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        Ventana Research Analyst Perspectives

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        Verint’s AI Strategy Takes Shape

        Verint’s November analyst conference was an opportunity to flesh out the strategies unveiled earlier in the year on AI deployment and on “Open CCaaS,” a moniker describing how contact centers are provisioned going forward. The company displayed notable progress, particularly in rolling out AI bots for numerous real-world applications.  

        Open CCaaS is Verint’s way of stating to the industry that a vendor should not have to be an ACD provider to be considered as the primary vendor in a contact center technology stack. This idea runs against conventional wisdom, but that doesn’t make it wrong. Open CCaaS denotes a cloud-based platform that incorporates all the operating software needed to run a center, with or without telephony services. The company stresses openness to integration with other vendors and systems, especially when it comes to AI and to the data resources the center uses. This, Verint argues, is a necessary corrective to closed ecosystems that it says result from legacy CCaaS ACD vendors also supplying digital channel tools.  

        The idea behind Open CCaaS is logical, even if it doesn’t yet fully resonate with the tradition-minded contact center industry. The notion of ACD-centrality needs to be revisited industrywide, and the industry needs to collectively grapple with what will come after that. Openness is a goal and a positive differentiator, and Verint is well positioned in that regard and recognized as Exemplary and a Leader in the 2023 Contact Center Suites Buyers Guide.  

        The next step for Verint is to actively change the legacy mode of thinking. Over the past several years, Verint has invested a great deal in developing both a sophisticated AI portfolio and a tool for collecting and managing engagement data — the vast flow of information about interactions, customer histories and workforce performance. This Engagement Data Hub gathers information from all Verint applications in the platform, external systems and archives to provide a single source for a company to analyze and from which to optimize its customer experience strategy.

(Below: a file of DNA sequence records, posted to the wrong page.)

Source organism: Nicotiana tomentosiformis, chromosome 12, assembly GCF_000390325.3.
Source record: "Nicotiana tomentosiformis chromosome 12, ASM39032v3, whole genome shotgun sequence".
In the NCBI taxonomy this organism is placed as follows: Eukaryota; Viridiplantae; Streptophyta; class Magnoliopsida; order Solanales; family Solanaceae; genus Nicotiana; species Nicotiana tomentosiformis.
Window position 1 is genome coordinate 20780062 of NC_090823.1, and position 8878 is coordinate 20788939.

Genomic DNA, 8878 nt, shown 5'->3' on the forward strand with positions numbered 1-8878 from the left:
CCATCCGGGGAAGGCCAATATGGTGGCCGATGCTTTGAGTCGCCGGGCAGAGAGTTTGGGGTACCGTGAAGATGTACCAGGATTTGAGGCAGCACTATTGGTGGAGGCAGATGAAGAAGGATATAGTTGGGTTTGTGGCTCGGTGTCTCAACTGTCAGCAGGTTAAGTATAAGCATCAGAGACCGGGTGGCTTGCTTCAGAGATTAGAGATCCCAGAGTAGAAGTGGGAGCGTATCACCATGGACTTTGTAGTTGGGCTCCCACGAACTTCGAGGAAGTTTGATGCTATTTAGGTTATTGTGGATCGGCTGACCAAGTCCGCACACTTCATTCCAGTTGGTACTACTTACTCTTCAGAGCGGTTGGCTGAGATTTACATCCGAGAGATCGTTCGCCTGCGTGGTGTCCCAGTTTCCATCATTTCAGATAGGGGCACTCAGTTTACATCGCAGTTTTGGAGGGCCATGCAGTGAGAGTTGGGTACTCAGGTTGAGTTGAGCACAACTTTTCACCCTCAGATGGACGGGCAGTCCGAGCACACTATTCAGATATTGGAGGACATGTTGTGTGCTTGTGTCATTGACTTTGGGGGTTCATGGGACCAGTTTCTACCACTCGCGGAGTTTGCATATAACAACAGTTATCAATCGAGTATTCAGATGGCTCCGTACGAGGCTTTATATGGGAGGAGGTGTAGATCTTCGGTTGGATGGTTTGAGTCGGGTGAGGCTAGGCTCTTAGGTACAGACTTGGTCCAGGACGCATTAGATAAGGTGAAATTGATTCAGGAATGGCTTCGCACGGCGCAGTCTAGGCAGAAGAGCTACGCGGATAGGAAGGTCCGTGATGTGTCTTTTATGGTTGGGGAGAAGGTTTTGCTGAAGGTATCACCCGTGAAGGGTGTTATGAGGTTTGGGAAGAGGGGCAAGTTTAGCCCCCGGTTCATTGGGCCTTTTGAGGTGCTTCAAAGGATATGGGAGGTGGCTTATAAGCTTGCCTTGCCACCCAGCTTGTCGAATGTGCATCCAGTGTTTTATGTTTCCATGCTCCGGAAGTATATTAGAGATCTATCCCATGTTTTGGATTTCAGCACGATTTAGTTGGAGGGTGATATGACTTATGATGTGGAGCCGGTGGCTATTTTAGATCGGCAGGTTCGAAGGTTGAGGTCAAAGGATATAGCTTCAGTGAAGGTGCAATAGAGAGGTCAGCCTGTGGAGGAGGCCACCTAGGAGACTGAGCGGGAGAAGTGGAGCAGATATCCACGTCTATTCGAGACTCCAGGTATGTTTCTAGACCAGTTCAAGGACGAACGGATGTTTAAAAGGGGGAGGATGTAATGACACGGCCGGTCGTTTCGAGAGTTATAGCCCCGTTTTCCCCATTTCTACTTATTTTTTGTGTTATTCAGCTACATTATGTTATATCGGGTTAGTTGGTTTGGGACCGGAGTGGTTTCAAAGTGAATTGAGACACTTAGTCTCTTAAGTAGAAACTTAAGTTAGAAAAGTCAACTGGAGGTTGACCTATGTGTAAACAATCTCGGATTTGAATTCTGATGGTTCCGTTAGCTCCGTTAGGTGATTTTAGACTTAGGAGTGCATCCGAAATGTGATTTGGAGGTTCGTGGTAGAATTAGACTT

On the AI front, Verint described the fruits of its strategy by zeroing in on narrowly defined use cases with automated bots that are relatively easy to work with. This allows them to talk to buyers about AI in a way that directly addresses concerns about costs, capabilities and overall disruption. Verint is able to show quantifiable dollar results from using its AI bots. One example Verint used was a Voice Containment Bot, and by putting figures to the expected costs of things like labor, software and the bot itself, can show how the bot reduces overall expenses. In another example, the company showed how a center could see a 20% increase in agent capacity by using four bots in tandem for tasks like interaction wrap-up, performance coaching and containment. Scenarios will differ, but by putting hard numbers in the mix, Verint allows buyers to see places in their operations where automation can generate results. It is also transparent about what contact centers can expect to pay for the various bots. The bots will be packaged along with the Engagement Data Hub and Da Vinci AI into tiered groupings that are designed for Verint’s partner network to easily work with.